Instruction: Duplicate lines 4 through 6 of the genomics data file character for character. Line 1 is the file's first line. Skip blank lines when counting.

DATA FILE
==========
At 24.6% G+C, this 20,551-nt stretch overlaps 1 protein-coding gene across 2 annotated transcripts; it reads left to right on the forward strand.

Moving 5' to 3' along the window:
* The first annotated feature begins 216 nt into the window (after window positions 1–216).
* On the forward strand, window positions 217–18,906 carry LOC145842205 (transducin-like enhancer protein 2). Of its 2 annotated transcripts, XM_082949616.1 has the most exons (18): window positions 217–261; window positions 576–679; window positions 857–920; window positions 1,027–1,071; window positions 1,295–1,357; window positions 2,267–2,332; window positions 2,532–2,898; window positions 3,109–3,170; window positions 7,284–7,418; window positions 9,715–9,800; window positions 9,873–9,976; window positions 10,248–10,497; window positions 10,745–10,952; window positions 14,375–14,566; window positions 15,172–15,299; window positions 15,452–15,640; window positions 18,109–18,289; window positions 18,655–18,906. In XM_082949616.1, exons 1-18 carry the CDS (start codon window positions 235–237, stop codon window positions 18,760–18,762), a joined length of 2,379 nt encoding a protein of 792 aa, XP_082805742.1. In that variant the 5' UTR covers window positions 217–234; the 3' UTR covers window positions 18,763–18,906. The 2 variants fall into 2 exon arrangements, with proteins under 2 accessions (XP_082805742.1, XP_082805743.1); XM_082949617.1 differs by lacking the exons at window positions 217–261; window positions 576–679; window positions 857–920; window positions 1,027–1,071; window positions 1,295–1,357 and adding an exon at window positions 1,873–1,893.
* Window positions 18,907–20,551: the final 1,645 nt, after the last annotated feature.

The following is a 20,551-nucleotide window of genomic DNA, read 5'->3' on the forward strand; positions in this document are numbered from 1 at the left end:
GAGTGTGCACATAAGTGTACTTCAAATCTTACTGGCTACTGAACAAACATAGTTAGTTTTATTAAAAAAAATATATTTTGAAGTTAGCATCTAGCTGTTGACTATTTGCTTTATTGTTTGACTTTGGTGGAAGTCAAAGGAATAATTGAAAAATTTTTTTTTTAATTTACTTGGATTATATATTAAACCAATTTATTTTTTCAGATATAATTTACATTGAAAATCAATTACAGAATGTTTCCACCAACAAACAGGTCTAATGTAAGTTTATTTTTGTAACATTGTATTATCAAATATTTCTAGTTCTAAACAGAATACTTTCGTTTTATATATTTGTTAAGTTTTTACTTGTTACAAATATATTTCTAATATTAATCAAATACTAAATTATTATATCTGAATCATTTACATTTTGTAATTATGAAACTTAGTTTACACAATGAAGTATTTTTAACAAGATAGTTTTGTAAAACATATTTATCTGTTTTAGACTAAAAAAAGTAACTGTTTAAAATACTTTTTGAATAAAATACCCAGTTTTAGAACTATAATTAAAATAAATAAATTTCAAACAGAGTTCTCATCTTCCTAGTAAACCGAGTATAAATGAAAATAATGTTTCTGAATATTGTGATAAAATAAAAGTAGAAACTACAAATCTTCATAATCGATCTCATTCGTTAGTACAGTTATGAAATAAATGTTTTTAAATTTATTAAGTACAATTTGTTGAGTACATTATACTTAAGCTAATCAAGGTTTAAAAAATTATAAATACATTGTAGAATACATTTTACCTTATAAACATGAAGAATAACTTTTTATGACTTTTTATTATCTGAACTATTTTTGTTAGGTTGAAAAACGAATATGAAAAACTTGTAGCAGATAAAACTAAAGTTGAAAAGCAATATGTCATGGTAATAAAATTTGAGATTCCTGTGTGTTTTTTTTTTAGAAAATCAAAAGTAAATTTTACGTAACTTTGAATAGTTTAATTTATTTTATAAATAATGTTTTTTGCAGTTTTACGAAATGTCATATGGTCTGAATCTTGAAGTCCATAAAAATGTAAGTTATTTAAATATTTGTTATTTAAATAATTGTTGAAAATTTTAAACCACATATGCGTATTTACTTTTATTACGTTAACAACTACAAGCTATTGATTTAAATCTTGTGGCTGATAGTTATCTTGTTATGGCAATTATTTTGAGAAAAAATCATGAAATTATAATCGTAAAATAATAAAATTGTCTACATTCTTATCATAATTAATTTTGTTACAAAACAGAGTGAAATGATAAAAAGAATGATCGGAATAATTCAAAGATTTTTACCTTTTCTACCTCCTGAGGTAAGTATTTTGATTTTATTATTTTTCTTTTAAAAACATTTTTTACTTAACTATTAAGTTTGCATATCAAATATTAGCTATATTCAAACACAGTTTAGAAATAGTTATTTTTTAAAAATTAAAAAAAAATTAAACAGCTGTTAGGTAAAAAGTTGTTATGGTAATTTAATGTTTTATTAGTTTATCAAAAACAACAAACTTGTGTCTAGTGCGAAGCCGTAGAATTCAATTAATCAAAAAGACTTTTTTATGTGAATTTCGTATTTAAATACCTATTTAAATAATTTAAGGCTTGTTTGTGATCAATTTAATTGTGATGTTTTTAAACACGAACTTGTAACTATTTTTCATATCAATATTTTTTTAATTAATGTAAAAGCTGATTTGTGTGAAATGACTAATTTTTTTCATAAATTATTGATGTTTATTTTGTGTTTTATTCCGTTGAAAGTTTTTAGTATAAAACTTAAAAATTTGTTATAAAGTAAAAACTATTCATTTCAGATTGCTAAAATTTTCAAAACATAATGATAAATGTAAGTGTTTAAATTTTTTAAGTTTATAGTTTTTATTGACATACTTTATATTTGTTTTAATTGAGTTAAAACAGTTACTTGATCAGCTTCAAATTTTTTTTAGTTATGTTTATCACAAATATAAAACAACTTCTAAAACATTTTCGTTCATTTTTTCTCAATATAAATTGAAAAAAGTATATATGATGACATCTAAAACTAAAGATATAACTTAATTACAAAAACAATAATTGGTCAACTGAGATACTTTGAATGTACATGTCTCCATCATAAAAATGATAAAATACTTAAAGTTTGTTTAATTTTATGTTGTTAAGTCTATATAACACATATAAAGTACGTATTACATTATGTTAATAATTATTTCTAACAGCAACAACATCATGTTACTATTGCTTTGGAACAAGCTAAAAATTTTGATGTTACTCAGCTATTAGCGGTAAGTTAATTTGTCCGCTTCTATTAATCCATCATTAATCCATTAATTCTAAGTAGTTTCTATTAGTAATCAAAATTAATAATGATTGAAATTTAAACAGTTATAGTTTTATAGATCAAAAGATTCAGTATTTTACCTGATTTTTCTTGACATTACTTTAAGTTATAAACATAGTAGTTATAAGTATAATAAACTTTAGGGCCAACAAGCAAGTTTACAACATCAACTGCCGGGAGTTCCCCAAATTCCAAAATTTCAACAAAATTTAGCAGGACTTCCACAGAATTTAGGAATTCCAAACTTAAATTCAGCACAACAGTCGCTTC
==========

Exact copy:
* On the forward strand, window positions 217–18,906 carry LOC145842205 (transducin-like enhancer protein 2). Of its 2 annotated transcripts, XM_082949616.1 has the most exons (18): window positions 217–261; window positions 576–679; window positions 857–920; window positions 1,027–1,071; window positions 1,295–1,357; window positions 2,267–2,332; window positions 2,532–2,898; window positions 3,109–3,170; window positions 7,284–7,418; window positions 9,715–9,800; window positions 9,873–9,976; window positions 10,248–10,497; window positions 10,745–10,952; window positions 14,375–14,566; window positions 15,172–15,299; window positions 15,452–15,640; window positions 18,109–18,289; window positions 18,655–18,906. In XM_082949616.1, exons 1-18 carry the CDS (start codon window positions 235–237, stop codon window positions 18,760–18,762), a joined length of 2,379 nt encoding a protein of 792 aa, XP_082805742.1. In that variant the 5' UTR covers window positions 217–234; the 3' UTR covers window positions 18,763–18,906. The 2 variants fall into 2 exon arrangements, with proteins under 2 accessions (XP_082805742.1, XP_082805743.1); XM_082949617.1 differs by lacking the exons at window positions 217–261; window positions 576–679; window positions 857–920; window positions 1,027–1,071; window positions 1,295–1,357 and adding an exon at window positions 1,873–1,893.
* Window positions 18,907–20,551: the final 1,645 nt, after the last annotated feature.

The following is a 20,551-nucleotide window of genomic DNA, read 5'->3' on the forward strand; positions in this document are numbered from 1 at the left end: